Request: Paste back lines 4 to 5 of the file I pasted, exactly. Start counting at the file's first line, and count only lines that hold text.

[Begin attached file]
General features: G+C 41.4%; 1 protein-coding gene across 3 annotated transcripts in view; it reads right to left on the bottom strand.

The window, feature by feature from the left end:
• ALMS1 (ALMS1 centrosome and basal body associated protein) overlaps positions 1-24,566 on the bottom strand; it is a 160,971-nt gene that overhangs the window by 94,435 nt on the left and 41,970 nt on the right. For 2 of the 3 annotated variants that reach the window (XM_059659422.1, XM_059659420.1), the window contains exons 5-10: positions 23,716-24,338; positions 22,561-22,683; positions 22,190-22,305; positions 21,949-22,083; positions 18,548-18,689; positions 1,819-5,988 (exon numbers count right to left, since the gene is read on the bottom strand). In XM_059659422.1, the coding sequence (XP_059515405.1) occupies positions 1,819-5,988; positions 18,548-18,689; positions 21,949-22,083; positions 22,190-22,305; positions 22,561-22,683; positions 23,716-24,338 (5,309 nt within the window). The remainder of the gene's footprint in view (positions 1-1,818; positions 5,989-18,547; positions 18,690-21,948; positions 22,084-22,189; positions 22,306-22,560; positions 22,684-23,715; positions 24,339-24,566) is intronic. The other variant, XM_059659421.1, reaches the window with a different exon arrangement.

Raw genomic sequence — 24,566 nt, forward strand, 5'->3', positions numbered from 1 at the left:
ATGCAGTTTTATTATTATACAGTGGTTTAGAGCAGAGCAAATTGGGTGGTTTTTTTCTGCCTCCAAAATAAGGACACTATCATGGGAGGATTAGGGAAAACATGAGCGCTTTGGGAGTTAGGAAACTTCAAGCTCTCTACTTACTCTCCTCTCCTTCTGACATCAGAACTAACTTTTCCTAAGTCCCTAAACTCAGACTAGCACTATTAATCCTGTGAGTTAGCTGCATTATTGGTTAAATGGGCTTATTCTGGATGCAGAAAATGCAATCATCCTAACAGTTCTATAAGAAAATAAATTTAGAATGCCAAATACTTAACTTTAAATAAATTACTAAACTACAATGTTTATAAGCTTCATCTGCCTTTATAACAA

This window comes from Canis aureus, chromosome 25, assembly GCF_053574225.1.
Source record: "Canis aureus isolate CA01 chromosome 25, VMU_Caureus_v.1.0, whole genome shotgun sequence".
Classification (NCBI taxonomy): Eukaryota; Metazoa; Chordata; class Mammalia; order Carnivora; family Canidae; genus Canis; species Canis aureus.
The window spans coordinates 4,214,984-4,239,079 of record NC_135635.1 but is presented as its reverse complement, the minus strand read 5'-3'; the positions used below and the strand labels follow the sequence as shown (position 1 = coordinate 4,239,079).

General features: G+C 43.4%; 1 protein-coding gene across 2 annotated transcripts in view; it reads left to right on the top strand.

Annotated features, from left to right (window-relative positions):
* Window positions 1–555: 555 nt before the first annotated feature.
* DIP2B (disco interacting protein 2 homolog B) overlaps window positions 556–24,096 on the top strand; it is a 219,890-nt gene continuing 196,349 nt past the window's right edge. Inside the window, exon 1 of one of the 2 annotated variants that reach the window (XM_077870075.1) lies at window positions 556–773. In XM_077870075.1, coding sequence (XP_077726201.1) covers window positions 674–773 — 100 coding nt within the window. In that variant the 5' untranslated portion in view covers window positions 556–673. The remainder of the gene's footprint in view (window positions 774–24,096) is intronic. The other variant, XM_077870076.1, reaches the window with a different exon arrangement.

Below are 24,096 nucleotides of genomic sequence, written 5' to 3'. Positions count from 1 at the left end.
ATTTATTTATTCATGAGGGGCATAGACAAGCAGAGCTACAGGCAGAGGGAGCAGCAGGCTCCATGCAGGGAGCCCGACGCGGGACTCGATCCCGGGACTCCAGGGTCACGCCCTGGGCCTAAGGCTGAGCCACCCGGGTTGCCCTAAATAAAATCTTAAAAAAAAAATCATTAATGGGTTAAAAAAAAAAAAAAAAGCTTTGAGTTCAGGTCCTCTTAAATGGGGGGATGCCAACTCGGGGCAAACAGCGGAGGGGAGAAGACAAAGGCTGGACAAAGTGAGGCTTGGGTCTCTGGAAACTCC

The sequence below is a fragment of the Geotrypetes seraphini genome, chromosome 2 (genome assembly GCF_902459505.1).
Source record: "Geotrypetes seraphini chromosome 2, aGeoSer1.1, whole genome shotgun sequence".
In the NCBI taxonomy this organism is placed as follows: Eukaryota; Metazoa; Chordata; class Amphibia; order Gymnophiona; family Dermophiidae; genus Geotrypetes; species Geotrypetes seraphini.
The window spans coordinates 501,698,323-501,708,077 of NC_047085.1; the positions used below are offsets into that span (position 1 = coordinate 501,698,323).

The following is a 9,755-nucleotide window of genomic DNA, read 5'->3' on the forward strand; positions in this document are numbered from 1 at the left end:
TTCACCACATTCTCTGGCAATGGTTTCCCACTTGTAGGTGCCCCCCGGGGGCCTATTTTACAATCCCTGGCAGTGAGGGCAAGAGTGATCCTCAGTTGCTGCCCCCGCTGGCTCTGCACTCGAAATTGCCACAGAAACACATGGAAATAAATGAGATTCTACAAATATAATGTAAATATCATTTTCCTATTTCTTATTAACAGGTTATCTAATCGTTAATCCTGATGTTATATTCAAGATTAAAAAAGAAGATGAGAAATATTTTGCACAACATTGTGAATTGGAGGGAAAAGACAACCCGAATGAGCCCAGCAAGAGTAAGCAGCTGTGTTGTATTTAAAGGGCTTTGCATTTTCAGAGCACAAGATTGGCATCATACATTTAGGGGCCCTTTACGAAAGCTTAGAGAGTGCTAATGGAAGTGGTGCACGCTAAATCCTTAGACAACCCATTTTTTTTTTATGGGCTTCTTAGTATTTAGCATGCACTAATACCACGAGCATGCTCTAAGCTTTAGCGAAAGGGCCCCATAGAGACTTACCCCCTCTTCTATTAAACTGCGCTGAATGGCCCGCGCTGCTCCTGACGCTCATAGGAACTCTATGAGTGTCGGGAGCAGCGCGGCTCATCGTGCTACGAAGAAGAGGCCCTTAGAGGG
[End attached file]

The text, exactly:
Raw genomic sequence — 24,566 nt, forward strand, 5'->3', positions numbered from 1 at the left:
ATGCAGTTTTATTATTATACAGTGGTTTAGAGCAGAGCAAATTGGGTGGTTTTTTTCTGCCTCCAAAATAAGGACACTATCATGGGAGGATTAGGGAAAACATGAGCGCTTTGGGAGTTAGGAAACTTCAAGCTCTCTACTTACTCTCCTCTCCTTCTGACATCAGAACTAACTTTTCCTAAGTCCCTAAACTCAGACTAGCACTATTAATCCTGTGAGTTAGCTGCATTATTGGTTAAATGGGCTTATTCTGGATGCAGAAAATGCAATCATCCTAACAGTTCTATAAGAAAATAAATTTAGAATGCCAAATACTTAACTTTAAATAAATTACTAAACTACAATGTTTATAAGCTTCATCTGCCTTTATAACAA